How to Handle Midseason QB Changes

Every year around October or November in the NFL we start to see football teams making quarterback changes. Sometimes they are forced to because of injuries. Sometimes they planned the change sooner or later because they drafted a young quarterback they were taking their time with. Sometimes they are forced into the move because their starter is underperforming on the field and their season is slipping away from them. Regardless of why the change has been made a midseason quarterback change can cause headaches for sports bettors trying to figure out how the team will respond to the change in the short term. Here are seven questions to consider when you are pondering these challenges of NFL betting:

Why is the change being made? – In order to understand what the impact could be you need to understand the motivation. We talked about potential reasons before – QB injury, poor performance, or a changing of the guard, for example. By understanding why the change is being made you get a good sense of how the football team is feeling, how ready they are for this change, how sudden the change is, and so on.

Why did the previous starter fail? – This is assuming, of course, that the change was brought about by some reason other than an injury. There are some reasons for failure that should cause continued concern for the new starter – an offensive line that couldn’t protect him or a NFL playbook that was lacking in creativity and strategy, for example. The new quarterback could also be handicapped by those same issues. If the previous starter struggled because of poor mechanics or timing or physical failures, though, then there is no reason to think that the new starter will face the same problems.

What tools does he have around him? – The more a new starter has around him the easier the transition will be. The starting point is the offensive line. In the NFL a new starter has enough to worry about as it is, so the last thing he needs to worry about is getting killed by opposing pass rushers on every snap. He also needs receivers that he can throw to and a running game that can lift the pressure off of him. None of that is rocket science, of course, but it is unquestionably important.

Does the coach have history with QB changes? – Some NFL coaches are good at making new starters feel comfortable and making things easy enough for them that they can succeed. Other coaches don’t have the patience, the creativity or the delicacy to shine with a new starter. There is obviously one kind of coach you would feel better about than the other. You also want to factor in whether the new quarterback is a favorite of the coach, or if he is a football player that the coach has been forced to accept. The more a coach buys into the player, the better the chances of success for teh player. Whenever you are considering the coach you want to look at the offensive coordinator and the quarterback coach as well since those two will typically have more direct influence on the early impact of the player than the head coach will.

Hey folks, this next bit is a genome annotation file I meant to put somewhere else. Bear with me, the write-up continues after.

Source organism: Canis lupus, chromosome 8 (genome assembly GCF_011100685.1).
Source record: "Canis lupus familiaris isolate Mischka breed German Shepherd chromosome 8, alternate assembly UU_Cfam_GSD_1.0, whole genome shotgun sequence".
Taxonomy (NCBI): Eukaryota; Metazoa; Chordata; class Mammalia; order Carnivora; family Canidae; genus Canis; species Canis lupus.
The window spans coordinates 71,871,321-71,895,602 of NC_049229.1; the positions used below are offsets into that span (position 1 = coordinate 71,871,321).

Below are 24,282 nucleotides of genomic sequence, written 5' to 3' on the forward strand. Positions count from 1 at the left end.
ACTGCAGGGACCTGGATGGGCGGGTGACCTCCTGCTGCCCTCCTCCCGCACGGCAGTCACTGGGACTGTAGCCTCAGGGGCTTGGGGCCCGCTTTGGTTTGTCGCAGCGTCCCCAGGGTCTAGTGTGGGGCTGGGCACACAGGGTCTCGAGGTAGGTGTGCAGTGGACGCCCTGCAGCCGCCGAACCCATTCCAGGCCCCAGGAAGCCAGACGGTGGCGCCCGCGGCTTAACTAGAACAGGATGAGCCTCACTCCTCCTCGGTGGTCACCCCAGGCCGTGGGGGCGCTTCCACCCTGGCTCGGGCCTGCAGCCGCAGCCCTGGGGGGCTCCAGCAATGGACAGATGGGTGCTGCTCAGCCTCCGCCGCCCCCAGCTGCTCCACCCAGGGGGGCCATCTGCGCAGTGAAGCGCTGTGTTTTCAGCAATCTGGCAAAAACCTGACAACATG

How much preparation time does he have? – In a perfect world a QB change would come after an offseason full of preparation and familiarization, an early season that saw some spot game duty, and perhaps a bye week or a longer week to allow the starter to have extra reps with the first team to get comfortable. It rarely works out that smoothly in the NFL, of course, but the closer the transition looks to that model the more likely that the new starter will be ready and comfortable and will be in a position to succeed.

Who does he play? – The schedule is a huge factor in every game in the NFL, and it is especially a factor in these cases. If the player is playing a soft opponent with challenges in the pass rush and secondary then his chances for success are far better than if the opponent has a ferocious defense that eats quarterbacks for lunch. The location of the game is also obviously important.

How is the public responding? – Sometimes the betting public will accept a change with open arms – like if the new quarterback is a high profile NFL rookie or a free agent with obvious talent. Other times the public will be very negative – like if the previous starter was popular and still seemed to deserve to play, or if the new starter is a journeyman with little significant success in his career. The public mood will have a big impact on how the lines are set for the teams, how they will move, and where the value is. The public will likely overreact to what they view as a positive move, and treat a perceived negative move too harshly. Use this information to make winning NFL picks.

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